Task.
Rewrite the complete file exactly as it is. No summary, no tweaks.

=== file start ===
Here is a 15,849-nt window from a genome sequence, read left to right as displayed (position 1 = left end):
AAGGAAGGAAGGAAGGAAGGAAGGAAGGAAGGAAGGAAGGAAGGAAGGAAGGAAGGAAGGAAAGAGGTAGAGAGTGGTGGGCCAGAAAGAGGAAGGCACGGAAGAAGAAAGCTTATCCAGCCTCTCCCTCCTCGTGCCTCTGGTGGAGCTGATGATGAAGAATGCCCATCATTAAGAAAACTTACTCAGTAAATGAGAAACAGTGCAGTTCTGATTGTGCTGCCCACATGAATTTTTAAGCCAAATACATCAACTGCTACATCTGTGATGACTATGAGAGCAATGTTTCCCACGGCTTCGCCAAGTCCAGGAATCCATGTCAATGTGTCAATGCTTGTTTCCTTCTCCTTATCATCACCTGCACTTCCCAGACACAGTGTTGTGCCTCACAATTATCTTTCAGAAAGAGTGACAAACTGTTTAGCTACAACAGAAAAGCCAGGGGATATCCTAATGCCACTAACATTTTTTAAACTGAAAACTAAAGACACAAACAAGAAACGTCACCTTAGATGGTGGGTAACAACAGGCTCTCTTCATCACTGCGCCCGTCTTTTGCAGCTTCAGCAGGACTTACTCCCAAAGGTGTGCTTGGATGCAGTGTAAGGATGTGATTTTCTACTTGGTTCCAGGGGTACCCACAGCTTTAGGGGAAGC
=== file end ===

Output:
Here is a 15,849-nt window from a genome sequence, read left to right as displayed (position 1 = left end):
AAGGAAGGAAGGAAGGAAGGAAGGAAGGAAGGAAGGAAGGAAGGAAGGAAGGAAGGAAGGAAAGAGGTAGAGAGTGGTGGGCCAGAAAGAGGAAGGCACGGAAGAAGAAAGCTTATCCAGCCTCTCCCTCCTCGTGCCTCTGGTGGAGCTGATGATGAAGAATGCCCATCATTAAGAAAACTTACTCAGTAAATGAGAAACAGTGCAGTTCTGATTGTGCTGCCCACATGAATTTTTAAGCCAAATACATCAACTGCTACATCTGTGATGACTATGAGAGCAATGTTTCCCACGGCTTCGCCAAGTCCAGGAATCCATGTCAATGTGTCAATGCTTGTTTCCTTCTCCTTATCATCACCTGCACTTCCCAGACACAGTGTTGTGCCTCACAATTATCTTTCAGAAAGAGTGACAAACTGTTTAGCTACAACAGAAAAGCCAGGGGATATCCTAATGCCACTAACATTTTTTAAACTGAAAACTAAAGACACAAACAAGAAACGTCACCTTAGATGGTGGGTAACAACAGGCTCTCTTCATCACTGCGCCCGTCTTTTGCAGCTTCAGCAGGACTTACTCCCAAAGGTGTGCTTGGATGCAGTGTAAGGATGTGATTTTCTACTTGGTTCCAGGGGTACCCACAGCTTTAGGGGAAGC